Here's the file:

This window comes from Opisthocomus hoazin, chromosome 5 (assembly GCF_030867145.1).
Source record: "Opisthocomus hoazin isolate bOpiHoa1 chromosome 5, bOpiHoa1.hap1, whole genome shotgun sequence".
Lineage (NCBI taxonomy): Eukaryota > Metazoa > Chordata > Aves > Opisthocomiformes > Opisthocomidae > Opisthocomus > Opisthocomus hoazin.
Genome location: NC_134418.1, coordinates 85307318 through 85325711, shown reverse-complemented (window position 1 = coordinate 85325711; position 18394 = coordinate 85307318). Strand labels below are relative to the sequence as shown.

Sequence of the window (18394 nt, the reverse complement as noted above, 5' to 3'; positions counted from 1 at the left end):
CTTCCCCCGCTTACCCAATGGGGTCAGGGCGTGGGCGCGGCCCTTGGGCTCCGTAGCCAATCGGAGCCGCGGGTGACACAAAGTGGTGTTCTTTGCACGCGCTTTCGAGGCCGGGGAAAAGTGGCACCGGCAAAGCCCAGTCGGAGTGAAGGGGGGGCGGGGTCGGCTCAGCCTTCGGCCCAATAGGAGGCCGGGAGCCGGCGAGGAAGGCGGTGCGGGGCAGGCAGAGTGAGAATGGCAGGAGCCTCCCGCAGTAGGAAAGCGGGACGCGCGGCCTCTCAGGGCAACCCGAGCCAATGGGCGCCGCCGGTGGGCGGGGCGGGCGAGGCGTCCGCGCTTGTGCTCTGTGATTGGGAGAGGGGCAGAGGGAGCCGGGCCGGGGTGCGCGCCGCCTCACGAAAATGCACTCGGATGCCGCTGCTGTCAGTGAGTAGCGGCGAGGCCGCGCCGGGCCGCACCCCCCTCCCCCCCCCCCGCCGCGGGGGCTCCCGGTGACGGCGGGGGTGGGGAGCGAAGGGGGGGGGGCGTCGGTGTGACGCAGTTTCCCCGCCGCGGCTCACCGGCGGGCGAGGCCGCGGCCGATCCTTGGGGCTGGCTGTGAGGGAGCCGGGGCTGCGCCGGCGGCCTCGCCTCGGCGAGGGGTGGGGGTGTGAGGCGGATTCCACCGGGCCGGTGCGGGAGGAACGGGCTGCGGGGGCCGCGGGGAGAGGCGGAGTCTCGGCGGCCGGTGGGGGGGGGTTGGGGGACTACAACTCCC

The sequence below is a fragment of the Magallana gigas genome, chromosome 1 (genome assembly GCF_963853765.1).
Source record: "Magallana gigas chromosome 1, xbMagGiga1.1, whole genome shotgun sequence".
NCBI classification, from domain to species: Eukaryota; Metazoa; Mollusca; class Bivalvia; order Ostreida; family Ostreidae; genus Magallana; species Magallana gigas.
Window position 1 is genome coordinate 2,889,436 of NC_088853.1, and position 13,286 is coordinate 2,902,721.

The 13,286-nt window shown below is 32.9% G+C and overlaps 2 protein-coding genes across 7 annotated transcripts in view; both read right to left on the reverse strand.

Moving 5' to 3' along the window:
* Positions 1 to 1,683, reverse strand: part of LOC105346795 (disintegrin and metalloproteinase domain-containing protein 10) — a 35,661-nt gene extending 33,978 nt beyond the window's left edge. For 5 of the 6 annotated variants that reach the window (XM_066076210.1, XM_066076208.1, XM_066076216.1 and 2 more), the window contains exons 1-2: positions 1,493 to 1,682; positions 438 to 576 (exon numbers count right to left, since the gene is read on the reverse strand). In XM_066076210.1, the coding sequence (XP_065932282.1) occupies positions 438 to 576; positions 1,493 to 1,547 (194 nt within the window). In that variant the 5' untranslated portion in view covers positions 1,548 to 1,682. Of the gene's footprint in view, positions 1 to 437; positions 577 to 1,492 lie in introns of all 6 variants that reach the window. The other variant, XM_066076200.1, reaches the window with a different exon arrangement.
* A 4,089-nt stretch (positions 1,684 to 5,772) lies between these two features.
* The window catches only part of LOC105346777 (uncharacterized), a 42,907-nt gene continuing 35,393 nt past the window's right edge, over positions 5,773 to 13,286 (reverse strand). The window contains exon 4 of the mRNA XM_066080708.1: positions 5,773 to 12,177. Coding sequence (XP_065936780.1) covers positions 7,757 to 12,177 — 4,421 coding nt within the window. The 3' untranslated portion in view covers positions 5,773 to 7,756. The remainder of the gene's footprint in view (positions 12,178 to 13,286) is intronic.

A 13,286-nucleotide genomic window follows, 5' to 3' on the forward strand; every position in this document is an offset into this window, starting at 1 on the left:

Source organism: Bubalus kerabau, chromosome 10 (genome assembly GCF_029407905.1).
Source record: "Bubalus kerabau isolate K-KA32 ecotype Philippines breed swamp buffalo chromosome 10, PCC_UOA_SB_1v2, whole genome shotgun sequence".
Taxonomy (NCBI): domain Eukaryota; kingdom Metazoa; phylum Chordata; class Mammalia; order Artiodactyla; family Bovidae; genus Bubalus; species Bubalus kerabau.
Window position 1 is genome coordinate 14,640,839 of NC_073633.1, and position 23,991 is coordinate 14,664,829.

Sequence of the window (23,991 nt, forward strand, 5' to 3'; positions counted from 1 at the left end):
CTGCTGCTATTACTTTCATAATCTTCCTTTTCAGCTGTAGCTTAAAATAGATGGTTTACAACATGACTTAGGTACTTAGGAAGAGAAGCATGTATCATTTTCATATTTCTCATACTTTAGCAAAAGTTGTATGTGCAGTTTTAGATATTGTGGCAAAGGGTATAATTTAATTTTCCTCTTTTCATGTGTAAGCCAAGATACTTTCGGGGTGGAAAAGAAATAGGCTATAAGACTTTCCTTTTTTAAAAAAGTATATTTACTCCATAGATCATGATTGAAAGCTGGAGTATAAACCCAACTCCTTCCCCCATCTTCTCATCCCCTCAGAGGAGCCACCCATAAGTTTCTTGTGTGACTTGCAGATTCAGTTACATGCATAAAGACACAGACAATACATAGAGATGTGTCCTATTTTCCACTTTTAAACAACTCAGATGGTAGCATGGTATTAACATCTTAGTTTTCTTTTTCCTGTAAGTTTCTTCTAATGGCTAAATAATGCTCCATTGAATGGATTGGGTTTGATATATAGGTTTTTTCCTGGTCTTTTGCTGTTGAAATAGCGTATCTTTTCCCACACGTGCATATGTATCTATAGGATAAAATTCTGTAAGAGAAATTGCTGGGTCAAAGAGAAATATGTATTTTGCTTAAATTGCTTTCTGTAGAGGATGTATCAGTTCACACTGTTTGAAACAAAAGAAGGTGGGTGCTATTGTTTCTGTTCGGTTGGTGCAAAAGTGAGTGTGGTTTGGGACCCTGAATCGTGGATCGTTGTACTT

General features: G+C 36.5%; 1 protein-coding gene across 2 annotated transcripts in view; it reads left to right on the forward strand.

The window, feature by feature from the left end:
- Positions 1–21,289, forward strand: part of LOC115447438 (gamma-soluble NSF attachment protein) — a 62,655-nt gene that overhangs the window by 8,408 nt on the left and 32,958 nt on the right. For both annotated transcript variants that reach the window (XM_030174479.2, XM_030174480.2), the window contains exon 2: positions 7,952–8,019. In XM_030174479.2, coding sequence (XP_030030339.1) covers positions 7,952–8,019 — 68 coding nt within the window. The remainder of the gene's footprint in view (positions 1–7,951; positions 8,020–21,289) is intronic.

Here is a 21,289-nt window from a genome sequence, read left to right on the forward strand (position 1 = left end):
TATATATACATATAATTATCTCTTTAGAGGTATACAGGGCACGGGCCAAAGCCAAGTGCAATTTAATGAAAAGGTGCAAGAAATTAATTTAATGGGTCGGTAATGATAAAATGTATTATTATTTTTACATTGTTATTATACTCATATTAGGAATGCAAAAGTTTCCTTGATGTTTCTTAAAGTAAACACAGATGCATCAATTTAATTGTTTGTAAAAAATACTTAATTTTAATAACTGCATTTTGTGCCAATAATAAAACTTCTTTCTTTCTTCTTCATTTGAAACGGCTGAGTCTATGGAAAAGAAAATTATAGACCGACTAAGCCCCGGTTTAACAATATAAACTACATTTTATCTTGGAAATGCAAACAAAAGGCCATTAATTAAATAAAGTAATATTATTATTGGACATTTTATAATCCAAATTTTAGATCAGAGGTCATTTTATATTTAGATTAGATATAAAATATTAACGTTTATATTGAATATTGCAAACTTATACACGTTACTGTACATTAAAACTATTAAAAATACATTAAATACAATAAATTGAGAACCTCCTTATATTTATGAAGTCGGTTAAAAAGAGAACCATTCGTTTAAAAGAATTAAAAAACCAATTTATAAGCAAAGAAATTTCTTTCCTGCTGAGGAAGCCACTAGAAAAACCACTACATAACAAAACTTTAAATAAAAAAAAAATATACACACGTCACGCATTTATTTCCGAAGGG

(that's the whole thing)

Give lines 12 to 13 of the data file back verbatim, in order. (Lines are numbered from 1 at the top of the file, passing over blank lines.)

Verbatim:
Moving 5' to 3' along the window:
* Positions 1 to 1,683, reverse strand: part of LOC105346795 (disintegrin and metalloproteinase domain-containing protein 10) — a 35,661-nt gene extending 33,978 nt beyond the window's left edge. For 5 of the 6 annotated variants that reach the window (XM_066076210.1, XM_066076208.1, XM_066076216.1 and 2 more), the window contains exons 1-2: positions 1,493 to 1,682; positions 438 to 576 (exon numbers count right to left, since the gene is read on the reverse strand). In XM_066076210.1, the coding sequence (XP_065932282.1) occupies positions 438 to 576; positions 1,493 to 1,547 (194 nt within the window). In that variant the 5' untranslated portion in view covers positions 1,548 to 1,682. Of the gene's footprint in view, positions 1 to 437; positions 577 to 1,492 lie in introns of all 6 variants that reach the window. The other variant, XM_066076200.1, reaches the window with a different exon arrangement.